EU opens new Office in San Francisco to reinforce its Digital Diplomacy

F.P. Report

BRUSSELS: The European Union opens its new office in San Francisco, California, a global centre for digital technology and innovation. The office will reinforce the EU’s cooperation with the United States on digital diplomacy and strengthen the EU’s capacity to reach out to key public and private stakeholders, including policy makers, the business community, and civil society in the digital technology sector.

The EU High Representative for Foreign Affairs and Security Policy/Vice-President of the European Commission, Josep Borrell, said: “The opening of the office in San Francisco responds to the EU’s commitment to strengthen transatlantic technological cooperation and to drive the global digital transformation based on democratic values and standards. It is a concrete step to further reinforce the  EU’s work on issues such as cyber and countering hybrid threats, and foreign information manipulation and interference.”

As a world leader in digital solutions and in developing policies and rules that support a human-centric vision of the Internet and digital technologies, the EU has focused on creating valuable partnerships in like-minded countries around the world, notably with the United States.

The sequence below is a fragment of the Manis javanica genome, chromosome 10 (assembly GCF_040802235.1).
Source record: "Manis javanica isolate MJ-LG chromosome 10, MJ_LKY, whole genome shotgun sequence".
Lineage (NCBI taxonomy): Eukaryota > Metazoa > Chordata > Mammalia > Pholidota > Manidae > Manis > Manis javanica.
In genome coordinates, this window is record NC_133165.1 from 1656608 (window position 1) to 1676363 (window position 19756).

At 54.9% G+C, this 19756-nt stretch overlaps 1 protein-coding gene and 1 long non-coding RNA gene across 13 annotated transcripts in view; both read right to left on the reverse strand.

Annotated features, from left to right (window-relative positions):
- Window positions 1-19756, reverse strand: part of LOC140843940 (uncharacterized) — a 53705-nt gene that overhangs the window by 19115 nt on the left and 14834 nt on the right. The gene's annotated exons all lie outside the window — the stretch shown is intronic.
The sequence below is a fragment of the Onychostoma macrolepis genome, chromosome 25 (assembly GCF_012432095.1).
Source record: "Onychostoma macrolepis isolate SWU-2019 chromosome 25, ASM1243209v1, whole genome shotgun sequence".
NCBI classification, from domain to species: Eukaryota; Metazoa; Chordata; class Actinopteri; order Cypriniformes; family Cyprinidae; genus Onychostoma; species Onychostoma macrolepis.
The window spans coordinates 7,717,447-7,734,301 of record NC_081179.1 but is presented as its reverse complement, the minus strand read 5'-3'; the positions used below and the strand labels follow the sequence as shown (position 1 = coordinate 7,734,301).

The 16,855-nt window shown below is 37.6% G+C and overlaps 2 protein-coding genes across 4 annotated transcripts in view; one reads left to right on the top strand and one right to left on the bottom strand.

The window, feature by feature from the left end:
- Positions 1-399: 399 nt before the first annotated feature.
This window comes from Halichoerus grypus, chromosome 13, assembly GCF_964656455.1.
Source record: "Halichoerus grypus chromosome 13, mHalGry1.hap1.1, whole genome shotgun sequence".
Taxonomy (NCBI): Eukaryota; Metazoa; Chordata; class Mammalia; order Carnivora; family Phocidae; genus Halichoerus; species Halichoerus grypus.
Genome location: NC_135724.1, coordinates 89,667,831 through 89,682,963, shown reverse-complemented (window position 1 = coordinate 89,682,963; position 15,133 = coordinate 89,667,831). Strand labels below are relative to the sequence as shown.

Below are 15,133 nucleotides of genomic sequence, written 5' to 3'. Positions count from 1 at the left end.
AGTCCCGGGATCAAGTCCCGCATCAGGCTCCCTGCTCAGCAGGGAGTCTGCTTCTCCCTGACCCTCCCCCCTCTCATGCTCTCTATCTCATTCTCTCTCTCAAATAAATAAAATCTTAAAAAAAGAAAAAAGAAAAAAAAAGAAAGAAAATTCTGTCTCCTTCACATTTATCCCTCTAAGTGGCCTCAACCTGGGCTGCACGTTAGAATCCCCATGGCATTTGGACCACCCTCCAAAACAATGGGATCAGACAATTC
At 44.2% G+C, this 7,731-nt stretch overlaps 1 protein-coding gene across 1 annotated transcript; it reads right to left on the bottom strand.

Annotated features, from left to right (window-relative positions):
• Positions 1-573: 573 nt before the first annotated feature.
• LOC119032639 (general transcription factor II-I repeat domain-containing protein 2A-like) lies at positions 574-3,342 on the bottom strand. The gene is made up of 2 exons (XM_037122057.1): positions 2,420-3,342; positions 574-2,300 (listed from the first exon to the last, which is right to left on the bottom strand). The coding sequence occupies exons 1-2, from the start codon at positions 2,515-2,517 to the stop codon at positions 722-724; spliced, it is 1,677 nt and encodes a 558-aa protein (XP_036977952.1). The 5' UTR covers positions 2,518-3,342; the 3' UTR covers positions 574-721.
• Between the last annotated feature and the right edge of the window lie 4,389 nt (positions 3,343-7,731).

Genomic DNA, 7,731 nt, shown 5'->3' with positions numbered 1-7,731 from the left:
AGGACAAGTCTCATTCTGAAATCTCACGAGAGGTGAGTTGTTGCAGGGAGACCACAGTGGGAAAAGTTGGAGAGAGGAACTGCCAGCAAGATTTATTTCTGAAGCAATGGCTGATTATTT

The opening of the office is a result of the 2021 EU-US Summit shared commitment to strengthen transatlantic technological cooperation and is a core part of the Conclusions on Digital Diplomacy, adopted by EU Foreign Affairs Council in July of this year.

The EU office in San Francisco will seek to promote EU standards and technologies, digital policies and regulations and governance models, and to strengthen cooperation with US stakeholders, including by advancing the work of the EU-US Trade and Technology Council.

The office will work under the authority of the EU Delegation in Washington, DC, in close coordination with Headquarters in Brussels and in partnership with EU Member States consulates in the San Francisco Bay Area. It will be headed by Gerard de Graaf, a senior Commission official who has worked extensively on digital policies, most recently on the EU’s landmark new platform laws, the Digital Services Act and Digital Markets Act. The office will initially be co-located with the Irish Consulate.